Today’s #SameHere🤙 Hero is someone you might recognize from the pictures from our anniversary event: Influencer Alliance member Prim Siripipat.
The attitude of a high achiever, & being one of the top-ranked tennis players in the world for her age group, didn’t prevent Prim from developing her own MH complications. In fact, some of the perfectionist traits that helped her achieve success on the court & in the classroom (she’d go on to attend & play for Duke) are the very things that spun her into her own battle w an eating disorder & depression – upon being injured & not having the sport to turn to. This is an amazing read, filled w tidbits like all the books that helped her to dig out of her home & thrive in her career & life. Please welcome Prim all the way from time on ESPN’s SportsCenter & her own show, & now being a new mom on a new career path, to our “Crazy” #SameHere🤙 Influencer Family. The remainder of her story is in the in our profile bio bc of its length & great content.
“My own personality (e.g. perfectionism, achievement-oriented) coupled w my first real injury as an athlete & tennis player (two stress fractures in my back) had a tremendous effect on my mental health. It happened when I was 17 years old. Up until that point, sport had dominated my life. I ate, slept, & breathed tennis. I was strong, fast, & athletic. Like many kids who lack maturity, I felt impenetrable.
When the doctor told me that I had two stress fractures in my back & would have to be on bedrest for several months, I was completely devastated. It was a huge road block, considering I was playing the best tennis of my entire career. Ranked top #5 in the country, I had earned a spot on the U.S. National Team, was being recruited by nearly every college in the country, & was even training w the World No. 1, Martina Hingis.
With a blink of an eye, everything had been stripped away from me. As I sat on the sidelines, I felt as though I was letting everybody down. My parents. My coaches. Myself. My prospective schools. I was desperate to find some sense of control in my life & that’s when I discovered food as a coping mechanism. It was then that I developed an eating disorder – an issue that I would struggle w for many years to come.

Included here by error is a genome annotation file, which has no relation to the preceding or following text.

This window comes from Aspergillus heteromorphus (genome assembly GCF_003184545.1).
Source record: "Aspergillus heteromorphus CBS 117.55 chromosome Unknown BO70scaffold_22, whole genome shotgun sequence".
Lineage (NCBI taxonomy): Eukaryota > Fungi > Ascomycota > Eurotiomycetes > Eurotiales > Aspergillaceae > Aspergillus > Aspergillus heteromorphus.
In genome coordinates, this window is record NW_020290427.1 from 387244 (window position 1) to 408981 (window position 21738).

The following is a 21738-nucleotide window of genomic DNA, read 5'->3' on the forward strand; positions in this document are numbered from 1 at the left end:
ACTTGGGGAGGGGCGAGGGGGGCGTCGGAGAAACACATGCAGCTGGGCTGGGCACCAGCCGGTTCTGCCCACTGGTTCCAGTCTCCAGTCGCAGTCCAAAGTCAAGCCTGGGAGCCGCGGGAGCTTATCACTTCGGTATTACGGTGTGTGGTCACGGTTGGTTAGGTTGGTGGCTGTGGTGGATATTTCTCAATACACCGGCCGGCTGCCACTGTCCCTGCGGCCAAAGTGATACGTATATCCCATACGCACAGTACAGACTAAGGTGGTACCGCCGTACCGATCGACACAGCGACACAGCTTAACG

On the surface, I probably seemed fine. Even though everyone (my parents, coaches, & friends) noticed I was losing weight, no one really knew what was going on inside. Mentally, I was in a state of anxiety since doctors had put me on bedrest. I went from 100 mph to zero & had all this pent-up energy. Emotionally, I felt isolated & depressed. Without tennis, who was I? That’s the tricky thing about mental health. No one ever knows what another is battling inside & even when there are signs, they may be too subtle or confusing for outsiders to understand. Consequentially, the issue is never addressed because the issue doesn’t appear serious or loved ones aren’t equipped to handle it. That’s exactly what happened w me.
My eating disorder improved once I returned to tennis later that year, but it returned during my freshman year at Duke & with a vengeance once I left the game entirely after college. Without sport, I experienced a major identity crisis. Focusing on food & exercise gave me an outlet to release all those negative emotions & energy inside. I could count calories & know exactly where I was headed. I could look on a scale & know my exact value – even though I knew I was more than just a number. Losing weight even gave me a little bit of the adrenaline rush I missed from playing competitive sports. As I left tennis & began my career in sports broadcasting, my eating disorder gave me a sense of stability in a world full of chaos & unpredictability.